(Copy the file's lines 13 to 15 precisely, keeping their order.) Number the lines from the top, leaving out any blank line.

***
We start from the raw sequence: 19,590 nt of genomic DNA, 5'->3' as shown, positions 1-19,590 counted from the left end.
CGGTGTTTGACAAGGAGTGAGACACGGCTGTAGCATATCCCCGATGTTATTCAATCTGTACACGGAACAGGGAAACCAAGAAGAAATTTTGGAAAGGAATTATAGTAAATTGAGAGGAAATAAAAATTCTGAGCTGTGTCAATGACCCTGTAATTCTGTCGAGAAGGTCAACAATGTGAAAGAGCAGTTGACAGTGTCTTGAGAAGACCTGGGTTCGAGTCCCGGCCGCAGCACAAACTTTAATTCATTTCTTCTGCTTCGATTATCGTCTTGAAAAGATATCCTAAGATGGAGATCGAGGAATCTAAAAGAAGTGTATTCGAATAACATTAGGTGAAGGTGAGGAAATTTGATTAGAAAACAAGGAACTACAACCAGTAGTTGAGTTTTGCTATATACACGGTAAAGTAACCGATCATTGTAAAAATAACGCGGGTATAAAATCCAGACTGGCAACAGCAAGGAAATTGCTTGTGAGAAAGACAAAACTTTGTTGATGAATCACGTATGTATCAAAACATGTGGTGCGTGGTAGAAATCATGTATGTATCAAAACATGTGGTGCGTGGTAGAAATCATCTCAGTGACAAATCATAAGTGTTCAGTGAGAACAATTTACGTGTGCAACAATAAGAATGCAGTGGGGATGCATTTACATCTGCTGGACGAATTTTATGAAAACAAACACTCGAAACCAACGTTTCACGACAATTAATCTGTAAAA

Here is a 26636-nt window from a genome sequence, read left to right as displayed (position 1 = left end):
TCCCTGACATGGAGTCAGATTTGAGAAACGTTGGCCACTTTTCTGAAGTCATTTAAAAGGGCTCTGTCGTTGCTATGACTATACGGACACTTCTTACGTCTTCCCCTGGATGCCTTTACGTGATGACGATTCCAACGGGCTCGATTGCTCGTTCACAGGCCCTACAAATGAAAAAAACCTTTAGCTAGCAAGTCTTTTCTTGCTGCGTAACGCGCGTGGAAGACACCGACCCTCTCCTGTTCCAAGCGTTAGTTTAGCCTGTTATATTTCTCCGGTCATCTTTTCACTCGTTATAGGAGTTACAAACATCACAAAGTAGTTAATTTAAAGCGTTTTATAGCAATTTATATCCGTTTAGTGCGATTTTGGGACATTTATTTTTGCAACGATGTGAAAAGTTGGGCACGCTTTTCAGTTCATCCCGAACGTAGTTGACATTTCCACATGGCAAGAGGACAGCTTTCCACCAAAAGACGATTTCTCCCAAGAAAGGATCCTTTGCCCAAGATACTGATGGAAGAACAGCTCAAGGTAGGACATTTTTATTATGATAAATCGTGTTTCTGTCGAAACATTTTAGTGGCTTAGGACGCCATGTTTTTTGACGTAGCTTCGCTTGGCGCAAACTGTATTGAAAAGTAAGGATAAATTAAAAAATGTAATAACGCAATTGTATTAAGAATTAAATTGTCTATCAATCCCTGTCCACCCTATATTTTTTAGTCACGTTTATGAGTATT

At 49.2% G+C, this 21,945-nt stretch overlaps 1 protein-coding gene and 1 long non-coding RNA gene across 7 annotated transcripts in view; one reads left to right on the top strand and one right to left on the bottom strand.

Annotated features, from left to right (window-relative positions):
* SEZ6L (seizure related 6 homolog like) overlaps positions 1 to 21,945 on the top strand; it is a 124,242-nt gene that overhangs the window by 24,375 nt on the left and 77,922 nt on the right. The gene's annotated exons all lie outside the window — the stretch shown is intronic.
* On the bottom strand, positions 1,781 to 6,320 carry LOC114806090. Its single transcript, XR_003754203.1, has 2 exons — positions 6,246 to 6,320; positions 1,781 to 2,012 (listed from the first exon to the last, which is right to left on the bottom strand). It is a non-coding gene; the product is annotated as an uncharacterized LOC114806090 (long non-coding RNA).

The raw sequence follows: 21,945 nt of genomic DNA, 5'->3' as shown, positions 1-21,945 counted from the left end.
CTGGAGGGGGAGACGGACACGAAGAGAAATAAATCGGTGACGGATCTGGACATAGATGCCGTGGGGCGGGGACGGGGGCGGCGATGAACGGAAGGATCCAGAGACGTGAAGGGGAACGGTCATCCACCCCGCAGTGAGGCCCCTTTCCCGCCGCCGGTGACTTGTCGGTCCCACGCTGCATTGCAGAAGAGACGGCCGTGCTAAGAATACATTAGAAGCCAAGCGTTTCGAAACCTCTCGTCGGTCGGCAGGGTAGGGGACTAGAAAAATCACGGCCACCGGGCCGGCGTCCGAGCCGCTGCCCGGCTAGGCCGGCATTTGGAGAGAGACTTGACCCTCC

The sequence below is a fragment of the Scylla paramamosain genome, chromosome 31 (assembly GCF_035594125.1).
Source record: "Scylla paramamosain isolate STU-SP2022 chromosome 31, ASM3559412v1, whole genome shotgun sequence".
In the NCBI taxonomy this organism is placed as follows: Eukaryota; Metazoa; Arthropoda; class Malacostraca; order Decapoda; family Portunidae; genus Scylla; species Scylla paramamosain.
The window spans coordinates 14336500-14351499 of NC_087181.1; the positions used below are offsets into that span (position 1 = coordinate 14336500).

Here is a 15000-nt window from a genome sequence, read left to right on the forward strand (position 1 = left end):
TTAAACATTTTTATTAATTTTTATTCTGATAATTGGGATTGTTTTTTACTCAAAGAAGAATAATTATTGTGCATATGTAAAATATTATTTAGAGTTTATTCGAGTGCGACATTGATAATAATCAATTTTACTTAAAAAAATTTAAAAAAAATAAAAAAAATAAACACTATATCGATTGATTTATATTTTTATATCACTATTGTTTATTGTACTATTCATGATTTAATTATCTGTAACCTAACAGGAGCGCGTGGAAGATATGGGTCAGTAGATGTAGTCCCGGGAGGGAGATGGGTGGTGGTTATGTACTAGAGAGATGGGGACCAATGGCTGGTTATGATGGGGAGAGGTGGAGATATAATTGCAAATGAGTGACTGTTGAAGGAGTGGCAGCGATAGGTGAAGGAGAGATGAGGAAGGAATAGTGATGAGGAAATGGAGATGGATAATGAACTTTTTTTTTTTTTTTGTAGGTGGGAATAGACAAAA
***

In the NCBI taxonomy this organism is placed as follows: Eukaryota; Metazoa; Arthropoda; class Malacostraca; order Decapoda; family Portunidae; genus Scylla; species Scylla paramamosain.
The window spans coordinates 14336500-14351499 of NC_087181.1; the positions used below are offsets into that span (position 1 = coordinate 14336500).

Here is a 15000-nt window from a genome sequence, read left to right on the forward strand (position 1 = left end):